April 7, 2013 at 1:00 am

Bob Wojnowski

Mitch McGary is the found link in Michigan's evolution

Atlanta — They're growing quickly now, sweating through the toughest moments as if they've been here before. You see the evolving talents everywhere, from the freshmen off the bench to the big guy in the middle.

The Wolverines will play in the national championship game, and there are many, many reasons they got there. They held on to beat Syracuse, 61-56, in the Final Four Saturday night, and naturally, their primary playmaker was 6-foot-10 center Mitch McGary. Hey, why not?

When Michigan plays Louisville on Monday night, it could be back to Trey Burke, or Glenn Robinson III, or Tim Hardaway Jr. It could be about making a few more clutch free throws — yikes, have Michigan fans opened their eyes yet? But there's no doubt this team has changed because the kid in the middle has become the man in the middle.

No longer is McGary a revelation — he's been dominant the entire NCAA Tournament. But what he and his teammates did to Syracuse was downright nasty. Oh, they struggled against the famed zone defense, but they solved just enough of it by planting McGary at the top and letting him unleash his remarkable talents.

This time, he dropped no-look passes, grabbed a bunch of rebounds and then added to the drama by missing a few free throws. As the games are tightening, the Wolverines are toughening, and when your center leads the way with six assists and adds a double-double — 10 points, 12 rebounds — well, this is looking like a truck that will be hard to stop.

Louisville will present an entirely different challenge, with its tenacious, pressing defense, and it'll probably be back in Burke's hands. But after John Beilein sprung McGary on Syracuse, you figure he'll come up with something. You just wonder how many elements McGary has left to unveil.

"You know, I consider myself a good passer, sometimes too crazy for Coach Beilein," McGary said. "But during the summer, I was doing no-look passes. Just the time and the moment, just trying to make the right play."

Great time for growth

The time and the moment, that's what riveting runs like this are always about. Beilein picked the judicious time to insert McGary in the starting lineup, and the freshman has attacked the moment. In five Tournament starts, McGary has three double-doubles, and was one rebound shy in the two other games.

But about those passing skills? Before Saturday night, he didn't have more than two assists in a game all season. This is the expansion we're seeing more and more, as Caris LeVert came off the bench to score eight crucial points, and as Jordan Morgan made huge defensive plays down the stretch.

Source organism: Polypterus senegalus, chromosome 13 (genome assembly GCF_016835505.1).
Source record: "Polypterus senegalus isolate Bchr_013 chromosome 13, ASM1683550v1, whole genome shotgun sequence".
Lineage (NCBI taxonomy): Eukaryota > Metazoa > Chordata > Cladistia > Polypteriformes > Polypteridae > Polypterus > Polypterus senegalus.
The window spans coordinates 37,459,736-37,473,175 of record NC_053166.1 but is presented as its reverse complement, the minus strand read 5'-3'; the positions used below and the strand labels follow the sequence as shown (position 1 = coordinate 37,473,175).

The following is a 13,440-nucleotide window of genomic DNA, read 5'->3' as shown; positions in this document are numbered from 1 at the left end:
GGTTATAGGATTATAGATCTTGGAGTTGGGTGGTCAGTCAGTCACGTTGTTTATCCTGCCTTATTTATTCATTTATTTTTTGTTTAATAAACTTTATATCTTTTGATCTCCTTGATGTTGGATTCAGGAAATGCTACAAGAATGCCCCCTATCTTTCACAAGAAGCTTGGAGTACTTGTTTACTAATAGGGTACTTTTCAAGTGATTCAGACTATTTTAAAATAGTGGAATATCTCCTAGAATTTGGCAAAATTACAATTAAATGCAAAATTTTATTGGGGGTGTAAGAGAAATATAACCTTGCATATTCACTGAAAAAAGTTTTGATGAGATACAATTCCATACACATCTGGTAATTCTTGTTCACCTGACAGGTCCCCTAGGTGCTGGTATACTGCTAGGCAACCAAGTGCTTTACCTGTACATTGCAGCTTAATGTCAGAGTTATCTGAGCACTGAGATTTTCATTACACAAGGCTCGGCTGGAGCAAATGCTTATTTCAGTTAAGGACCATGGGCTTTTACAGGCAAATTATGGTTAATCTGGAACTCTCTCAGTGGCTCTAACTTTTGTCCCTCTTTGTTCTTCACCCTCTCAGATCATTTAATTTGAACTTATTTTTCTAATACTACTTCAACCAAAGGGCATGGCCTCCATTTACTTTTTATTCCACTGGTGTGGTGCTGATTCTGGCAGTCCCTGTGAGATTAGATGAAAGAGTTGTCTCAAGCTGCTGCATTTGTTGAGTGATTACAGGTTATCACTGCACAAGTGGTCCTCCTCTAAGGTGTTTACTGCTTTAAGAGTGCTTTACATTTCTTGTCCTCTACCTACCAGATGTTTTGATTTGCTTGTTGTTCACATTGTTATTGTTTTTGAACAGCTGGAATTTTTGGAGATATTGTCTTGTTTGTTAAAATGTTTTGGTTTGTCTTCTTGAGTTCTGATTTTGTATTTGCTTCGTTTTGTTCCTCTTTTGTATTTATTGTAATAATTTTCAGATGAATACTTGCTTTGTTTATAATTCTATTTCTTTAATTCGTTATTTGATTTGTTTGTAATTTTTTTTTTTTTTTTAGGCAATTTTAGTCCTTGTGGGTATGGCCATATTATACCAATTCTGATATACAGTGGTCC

It was Morgan who lost the starting job to McGary, but there he was at the end, drawing a charging foul on Brandon Triche with Michigan clinging to a 58-56 lead. Fittingly, it was Morgan who sprinted downcourt for the exclamatory dunk that sent the Michigan crowd into hysterics as the buzzer sounded.

Yes, the Wolverines missed too many free throws — four in the last minute. But they also played the final two minutes without any timeouts, and you know that jangled a few nerves for Michigan people. Perhaps you've heard the tale of the last time the Wolverines played in the Final Four, when Chris Webber called a timeout they didn't have.

This time, against Syracuse's pressure, Michigan hung on.

"It took forever (at the end)," Morgan said. "I was kind of looking at the clock and, man, how much time is left? We showed a lot of poise in the last minute and knocked down just enough free throws."

Roles become rolling

McGary sheepishly admitted the game wouldn't have been so taut if he hit his free throws — he was 2-for-6. But his passing was the game-changer, and when he slid a no-looker to Robinson III for a dunk early in the second half, his ascension to national breakout star was just about complete.

"The fire's always been burning (inside McGary)," Beilein said. "He's made these incremental steps all year long. Sometimes you look at him and there's some really brilliant things. Then other times you can see he has a lot to learn. He embraces all that, and the best is yet to come."

It mirrors this Michigan team, the youngest in the entire tournament field, now playing for the title. On a night when Burke and Hardaway Jr. combined to shoot 5-for-24, the Wolverines pulled it out because everyone pitched in.

Syracuse did a solid job hawking the guards but McGary turned out to be the zone-buster. The bigger he plays, the further Michigan goes, the humbler he tries to stay.

"Just finding a role on the team," McGary said. "Opponents are keying on Trey and Tim a lot. I'm just getting a lot of open looks and making good decisions."

He has been the missing piece, and now all the pieces are in place. The Wolverines don't always make it look easy, but they keep finding their way, shortly after finding their big man.



Michigan forward Mitch McGary celebrates a victory he had a lot to do with Saturday in Atlanta. / John T. Greilick/Detroit News
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